• Public functionaries must guarantee their transparent and honest behaviour in their own ethical codex. Both elected representatives and public administration employees will be obligated to prepare and publish a codex. This means that people will be able to demand the promised behaviour from representatives.
  • Some public functionaries will also have to undergo a “Reliability Test”. In addition to police officers, some other persons active in public administration will also be obligated to undergo this test.
  • Punishments for corruption will be more severe. Sanctions will increase for bribery, scheming to defraud in public tenders or vote buying. Officials will face up to ten years in prison for corrupt behaviour.
  • Criminal liability will be introduced for legal entities. Legislation will define corruption crimes by legal entities and the relevant sanctions. This will lead companies to be more responsible for their behaviour.
  • Corruption whistle-blowers should have increased protection. If an employee draws attention to corrupt behaviour at his place of work, he will be provided with more legal protection than has been the case so far.
  • People who suspect corrupt behaviour can use a special telephone number ‘199’. This line will provide legal aid to people who have been exposed to corrupt behaviour.
  • The institute of police ombudsman has been established. Police officers can contact him if they have suspicions of misconduct inside the police force.
  • The General Inspectorate of Security Services will enable independent control of the police. This inspection body is completely independent of the relevant ministries and security services. It will thus effectively prevent corruption in the police force, the customs administration and the prison service.
  • Punishment may be waived for the accused if he helps to uncover corruption. The conditions under which it will not be possible to impose punishments on the accused if he cooperates will be further elaborated.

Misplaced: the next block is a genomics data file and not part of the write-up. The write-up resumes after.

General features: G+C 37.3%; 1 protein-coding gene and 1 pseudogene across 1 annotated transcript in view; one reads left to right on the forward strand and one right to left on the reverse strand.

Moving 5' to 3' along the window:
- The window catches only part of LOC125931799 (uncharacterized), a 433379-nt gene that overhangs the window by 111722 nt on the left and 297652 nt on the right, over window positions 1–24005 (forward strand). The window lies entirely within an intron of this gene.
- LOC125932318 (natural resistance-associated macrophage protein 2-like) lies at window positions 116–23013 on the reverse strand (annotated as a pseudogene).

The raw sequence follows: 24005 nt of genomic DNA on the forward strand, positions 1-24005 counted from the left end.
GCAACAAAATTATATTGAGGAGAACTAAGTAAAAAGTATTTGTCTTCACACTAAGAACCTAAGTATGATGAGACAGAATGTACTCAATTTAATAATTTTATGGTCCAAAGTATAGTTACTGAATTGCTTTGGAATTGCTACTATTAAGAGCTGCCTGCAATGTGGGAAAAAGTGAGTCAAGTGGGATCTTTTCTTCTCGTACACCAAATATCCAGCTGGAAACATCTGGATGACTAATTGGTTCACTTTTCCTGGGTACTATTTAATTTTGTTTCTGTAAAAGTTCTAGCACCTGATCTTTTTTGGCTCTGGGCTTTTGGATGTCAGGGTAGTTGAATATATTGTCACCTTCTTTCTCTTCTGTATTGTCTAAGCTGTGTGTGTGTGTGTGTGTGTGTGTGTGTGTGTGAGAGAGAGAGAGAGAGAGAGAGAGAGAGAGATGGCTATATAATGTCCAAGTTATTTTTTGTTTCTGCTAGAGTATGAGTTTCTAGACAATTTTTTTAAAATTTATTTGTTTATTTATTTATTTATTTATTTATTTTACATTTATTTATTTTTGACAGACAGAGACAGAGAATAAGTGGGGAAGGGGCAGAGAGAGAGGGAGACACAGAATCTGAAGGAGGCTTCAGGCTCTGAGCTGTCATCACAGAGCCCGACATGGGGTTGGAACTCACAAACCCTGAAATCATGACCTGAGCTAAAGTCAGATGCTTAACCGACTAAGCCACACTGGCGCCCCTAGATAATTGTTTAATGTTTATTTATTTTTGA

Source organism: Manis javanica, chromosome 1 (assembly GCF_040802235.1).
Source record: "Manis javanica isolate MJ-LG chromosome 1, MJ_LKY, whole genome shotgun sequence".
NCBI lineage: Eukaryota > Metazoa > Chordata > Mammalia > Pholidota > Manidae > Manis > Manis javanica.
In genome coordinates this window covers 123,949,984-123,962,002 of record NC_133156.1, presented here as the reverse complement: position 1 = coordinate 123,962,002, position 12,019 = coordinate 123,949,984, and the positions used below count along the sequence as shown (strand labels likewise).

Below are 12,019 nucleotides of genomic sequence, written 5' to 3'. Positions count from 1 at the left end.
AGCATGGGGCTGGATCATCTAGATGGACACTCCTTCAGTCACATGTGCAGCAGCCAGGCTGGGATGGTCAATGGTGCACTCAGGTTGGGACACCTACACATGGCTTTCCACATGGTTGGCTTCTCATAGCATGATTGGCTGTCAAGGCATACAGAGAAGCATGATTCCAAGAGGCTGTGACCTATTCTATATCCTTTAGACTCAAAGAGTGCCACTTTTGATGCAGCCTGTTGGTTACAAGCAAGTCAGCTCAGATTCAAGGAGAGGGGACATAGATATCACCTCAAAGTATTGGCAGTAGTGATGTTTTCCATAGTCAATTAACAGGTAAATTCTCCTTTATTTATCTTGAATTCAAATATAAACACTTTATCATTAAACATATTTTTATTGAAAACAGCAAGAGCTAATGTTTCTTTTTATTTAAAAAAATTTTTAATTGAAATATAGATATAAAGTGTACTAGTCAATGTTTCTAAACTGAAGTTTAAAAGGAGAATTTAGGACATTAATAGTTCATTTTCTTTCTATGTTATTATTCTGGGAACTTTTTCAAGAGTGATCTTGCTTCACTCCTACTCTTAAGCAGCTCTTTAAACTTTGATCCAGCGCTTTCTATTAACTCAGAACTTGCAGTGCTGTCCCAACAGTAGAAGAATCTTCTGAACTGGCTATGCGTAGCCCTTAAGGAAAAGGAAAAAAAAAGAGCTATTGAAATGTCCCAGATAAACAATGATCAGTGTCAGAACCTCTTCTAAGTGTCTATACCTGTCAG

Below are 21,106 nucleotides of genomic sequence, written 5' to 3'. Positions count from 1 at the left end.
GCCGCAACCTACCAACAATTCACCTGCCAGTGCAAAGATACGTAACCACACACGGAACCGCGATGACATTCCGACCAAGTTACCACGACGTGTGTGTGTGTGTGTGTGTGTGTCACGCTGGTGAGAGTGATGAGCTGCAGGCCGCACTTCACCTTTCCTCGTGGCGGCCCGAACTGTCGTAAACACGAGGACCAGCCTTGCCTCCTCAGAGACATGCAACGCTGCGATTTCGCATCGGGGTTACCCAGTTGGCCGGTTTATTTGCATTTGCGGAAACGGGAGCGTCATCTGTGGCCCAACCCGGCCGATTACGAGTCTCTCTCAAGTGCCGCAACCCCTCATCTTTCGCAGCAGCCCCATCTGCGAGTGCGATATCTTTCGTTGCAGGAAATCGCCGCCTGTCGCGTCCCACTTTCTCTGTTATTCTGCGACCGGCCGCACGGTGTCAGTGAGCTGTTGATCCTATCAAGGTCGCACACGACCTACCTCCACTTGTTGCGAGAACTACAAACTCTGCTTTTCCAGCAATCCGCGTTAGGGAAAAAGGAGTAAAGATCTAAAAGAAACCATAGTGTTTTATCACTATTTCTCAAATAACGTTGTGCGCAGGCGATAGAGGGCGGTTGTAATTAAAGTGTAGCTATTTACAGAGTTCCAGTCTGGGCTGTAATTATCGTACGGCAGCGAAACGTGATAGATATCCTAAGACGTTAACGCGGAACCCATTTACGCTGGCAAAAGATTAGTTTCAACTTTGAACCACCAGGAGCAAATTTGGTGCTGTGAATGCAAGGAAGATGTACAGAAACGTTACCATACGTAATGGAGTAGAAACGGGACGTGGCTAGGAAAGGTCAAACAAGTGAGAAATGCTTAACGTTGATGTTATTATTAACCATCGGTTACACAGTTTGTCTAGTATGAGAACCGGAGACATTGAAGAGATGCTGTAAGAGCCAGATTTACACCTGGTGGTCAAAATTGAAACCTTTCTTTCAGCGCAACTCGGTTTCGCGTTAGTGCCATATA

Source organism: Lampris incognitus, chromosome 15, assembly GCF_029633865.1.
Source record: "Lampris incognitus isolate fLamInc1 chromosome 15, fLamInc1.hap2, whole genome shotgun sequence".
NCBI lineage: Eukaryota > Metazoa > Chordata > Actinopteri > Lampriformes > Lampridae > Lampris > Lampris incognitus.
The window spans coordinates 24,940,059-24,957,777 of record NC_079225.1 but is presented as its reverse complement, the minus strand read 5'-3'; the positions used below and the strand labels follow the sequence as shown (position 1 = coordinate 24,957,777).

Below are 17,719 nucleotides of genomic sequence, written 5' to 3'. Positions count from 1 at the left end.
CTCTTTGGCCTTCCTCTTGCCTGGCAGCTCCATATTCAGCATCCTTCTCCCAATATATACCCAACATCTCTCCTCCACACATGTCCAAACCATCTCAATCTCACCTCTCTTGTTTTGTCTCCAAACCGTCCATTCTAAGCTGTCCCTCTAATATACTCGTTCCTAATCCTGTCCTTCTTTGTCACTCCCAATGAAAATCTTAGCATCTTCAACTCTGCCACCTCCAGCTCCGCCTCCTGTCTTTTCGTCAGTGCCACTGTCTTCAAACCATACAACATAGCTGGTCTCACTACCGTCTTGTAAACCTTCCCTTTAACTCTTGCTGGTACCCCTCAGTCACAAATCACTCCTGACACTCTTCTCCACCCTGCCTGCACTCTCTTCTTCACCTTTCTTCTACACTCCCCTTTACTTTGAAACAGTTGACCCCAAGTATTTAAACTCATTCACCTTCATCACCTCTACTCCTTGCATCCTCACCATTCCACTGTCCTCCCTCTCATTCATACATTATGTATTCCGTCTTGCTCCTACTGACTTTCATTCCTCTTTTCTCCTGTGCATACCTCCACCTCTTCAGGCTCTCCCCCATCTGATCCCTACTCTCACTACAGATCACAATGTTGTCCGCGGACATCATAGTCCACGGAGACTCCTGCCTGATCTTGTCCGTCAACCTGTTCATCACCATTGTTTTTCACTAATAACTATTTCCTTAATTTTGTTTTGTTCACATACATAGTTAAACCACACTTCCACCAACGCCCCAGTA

• The conditions for the use of wiretapping and agent provocateur will be defined. A range of corruption-type crimes for which investigators will be able to use these practices will be defined in the Criminal Procedure Code.
  • Undesirable ties between investigators and public functionaries will be limited. Special court senates and special sections of the public prosecutor’s office will be established for the fight against corruption and financial criminality.
  • Access for investigators to information from tax proceedings will be improved. Easier access for criminal authorities will facilitate the fight against economic corruption as well as organised crime. A specialised police section will therefore be established.
  • Town hall periodicals will no longer be abused. Readers will thus be objectively informed about events in municipalities. One-sided propaganda will be reduced through the obligatory provision of space for more parties or the introduction of control mechanisms.

Measures targets

  1. reduction of the scope for corruption
  2. more transparent procurement
  3. stricter penalties for corruption
  4. better protection for corruption whistleblowers
  5. tighter rules for disposition of public property
  6. more effective investigation of corruption